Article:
Gideon Levy

Israeli Army Gunfire Paralyzed This Young Palestinian, and His Entire Family

A Palestinian boy was shot in the stomach and spine on his way home from school, his family says. After eight years in and out of hospitals, his leg has been amputated.

Yakub Nassar at the Al-Fawwar refugee camp.
Alex Levac

Here’s what someone who was wounded by Israel Defense Forces gunfire looks like, eight years later: Half a person, he’s carried like a sack into the living room of his family’s meager home in Al-Fawwar refugee camp, southwest of Hebron. He sobs silently. He’s gaunt, ashen and paralyzed from the waist down. For eight years he’s been in and out of hospitals – most recently a few weeks ago, when his right leg had to be removed at the groin. Life-threatening gangrene had set in, caused by bedsores that developed from prolonged sitting in a wheelchair.

He’s from a refugee family that can’t afford the never-ending treatments and hospitalization. But his mother, Maryam, refuses to give up, fighting like a lioness for her son’s life. As he lay on the sofa in their well-kept home when we visited on Monday, head drooping, tears welling, she recounted his story – the chronicle of their ordeals – as though she herself were not one of the protagonists.

Actually, it is the soldier who shot Yakub Nassar – then 13, on his way home from school, on January 8, 2009 – who needs to hear this story and see the consequences of his action. But that’s unlikely to happen. Does he even remember the event? For him it was probably just one in a series of similar incidents.

It happened during the IDF’s Operation Cast Lead. Demonstrations against the killings of Palestinians in the Gaza Strip were widespread, and Al-Fawwar, in the West Bank, was no exception. On that January day, Yakub, a seventh-grader, encountered a melee of stone throwing aimed at soldiers who had entered the center of the camp. It would be the last school day of his life. One dumdum bullet fired by an IDF soldier smashed into his stomach and spine. Yakub’s life, as he knew it, came to a halt.

He was hospitalized in the intensive care ward of a Hebron hospital, but it soon became clear that the staff there could not help him. After Israel denied him access to its medical facilities – Yakub’s parents wanted him to be transferred to Hadassah Medical Center in Jerusalem – he was sent to Ibn al-Haitham Hospital in Amman, Jordan, where he spent three months. His parents accompanied him, of course, leaving their other children behind and renting an apartment in the Jordanian capital. The physicians in Amman concluded that Yakub would never walk again.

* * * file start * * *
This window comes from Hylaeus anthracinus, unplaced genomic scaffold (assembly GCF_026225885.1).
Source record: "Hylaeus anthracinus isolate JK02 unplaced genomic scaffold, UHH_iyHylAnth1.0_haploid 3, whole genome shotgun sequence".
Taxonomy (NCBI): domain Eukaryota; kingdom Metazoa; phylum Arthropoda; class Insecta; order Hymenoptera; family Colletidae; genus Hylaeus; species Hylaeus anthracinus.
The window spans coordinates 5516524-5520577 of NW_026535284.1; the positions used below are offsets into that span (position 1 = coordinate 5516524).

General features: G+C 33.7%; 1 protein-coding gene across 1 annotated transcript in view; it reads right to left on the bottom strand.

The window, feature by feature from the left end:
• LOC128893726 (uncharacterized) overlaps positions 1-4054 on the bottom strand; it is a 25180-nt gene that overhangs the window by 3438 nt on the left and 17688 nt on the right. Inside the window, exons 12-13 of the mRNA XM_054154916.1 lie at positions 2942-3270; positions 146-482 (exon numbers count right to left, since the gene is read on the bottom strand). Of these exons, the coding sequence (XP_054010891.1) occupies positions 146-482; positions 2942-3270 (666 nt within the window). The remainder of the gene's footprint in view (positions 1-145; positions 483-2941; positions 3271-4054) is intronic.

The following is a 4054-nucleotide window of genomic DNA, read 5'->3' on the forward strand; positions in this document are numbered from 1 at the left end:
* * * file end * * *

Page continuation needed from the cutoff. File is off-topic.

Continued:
After his return home, a number of complications developed as a result of infections. Over the years, the teenager spent time in various West Bank hospitals – Al-Ahali, Alia, Yatta and Beit Jala; every few months, a different problem and a different hospital. He would spend a month or two there, followed by a week at home, in a relentless cycle over the years. It’s doubtful that he received proper treatment. Certainly there was no proper rehabilitation.

About a year ago, Yakub started to suffer from bedsores, which became increasingly more acute and painful. His mother took him to the hospital in Yatta, adjacent to Hebron, but was told that they could do nothing for him. The physicians warned her, though, that his condition was liable to deteriorate rapidly and that his life was in danger.

Maryam went to the offices of the Health Ministry in Ramallah and told the staff in no uncertain terms that she would not leave until an institution was found to treat her dying son. Without connections in the Palestinian Authority, it’s very difficult to get help, she says now. Finally the PA agreed to fund treatment for Yakub in the rehabilitative hospital in Beit Jala, near Bethlehem.

In the meantime, his condition worsened. He started to bleed (from his mouth and elsewhere), but beyond giving him multiple blood transfusions, the Beit Jala staff was at a loss. Yakub’s right leg became blackened and bloated. His life was in immediate danger. Maryam was told that her son’s only chance lay in Israel, where the hospitals have more experienced doctors and better equipment. It would take her three weeks to collect all the authorizations needed to transfer Yakub to an Israeli hospital. At first she was told that he was denied entry on security grounds. Then there was no room for him in Hadassah hospital’s Ein Karem campus. Finally Yakub was admitted to Ichilov Hospital in Tel Aviv, where he spent three months prior to being released last week.